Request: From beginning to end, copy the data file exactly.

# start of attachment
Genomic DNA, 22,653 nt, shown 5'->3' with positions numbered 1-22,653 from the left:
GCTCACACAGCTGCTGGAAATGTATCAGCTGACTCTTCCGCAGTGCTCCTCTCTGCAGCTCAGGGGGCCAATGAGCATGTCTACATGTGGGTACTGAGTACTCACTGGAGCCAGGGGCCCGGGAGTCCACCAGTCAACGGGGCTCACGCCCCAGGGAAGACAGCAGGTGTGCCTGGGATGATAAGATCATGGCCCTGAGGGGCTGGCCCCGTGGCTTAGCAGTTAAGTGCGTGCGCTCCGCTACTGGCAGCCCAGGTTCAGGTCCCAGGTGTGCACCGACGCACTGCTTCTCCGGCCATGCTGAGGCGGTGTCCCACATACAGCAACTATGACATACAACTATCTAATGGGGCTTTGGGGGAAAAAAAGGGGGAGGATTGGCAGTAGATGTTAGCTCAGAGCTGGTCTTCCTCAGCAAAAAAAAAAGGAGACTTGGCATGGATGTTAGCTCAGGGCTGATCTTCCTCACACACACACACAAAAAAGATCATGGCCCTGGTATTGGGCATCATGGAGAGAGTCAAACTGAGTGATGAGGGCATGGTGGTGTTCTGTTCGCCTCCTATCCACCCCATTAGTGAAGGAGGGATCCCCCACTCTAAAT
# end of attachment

Genomic DNA, 22,653 nt, shown 5'->3' with positions numbered 1-22,653 from the left:
GCTCACACAGCTGCTGGAAATGTATCAGCTGACTCTTCCGCAGTGCTCCTCTCTGCAGCTCAGGGGGCCAATGAGCATGTCTACATGTGGGTACTGAGTACTCACTGGAGCCAGGGGCCCGGGAGTCCACCAGTCAACGGGGCTCACGCCCCAGGGAAGACAGCAGGTGTGCCTGGGATGATAAGATCATGGCCCTGAGGGGCTGGCCCCGTGGCTTAGCAGTTAAGTGCGTGCGCTCCGCTACTGGCAGCCCAGGTTCAGGTCCCAGGTGTGCACCGACGCACTGCTTCTCCGGCCATGCTGAGGCGGTGTCCCACATACAGCAACTATGACATACAACTATCTAATGGGGCTTTGGGGGAAAAAAAGGGGGAGGATTGGCAGTAGATGTTAGCTCAGAGCTGGTCTTCCTCAGCAAAAAAAAAAGGAGACTTGGCATGGATGTTAGCTCAGGGCTGATCTTCCTCACACACACACACAAAAAAGATCATGGCCCTGGTATTGGGCATCATGGAGAGAGTCAAACTGAGTGATGAGGGCATGGTGGTGTTCTGTTCGCCTCCTATCCACCCCATTAGTGAAGGAGGGATCCCCCACTCTAAAT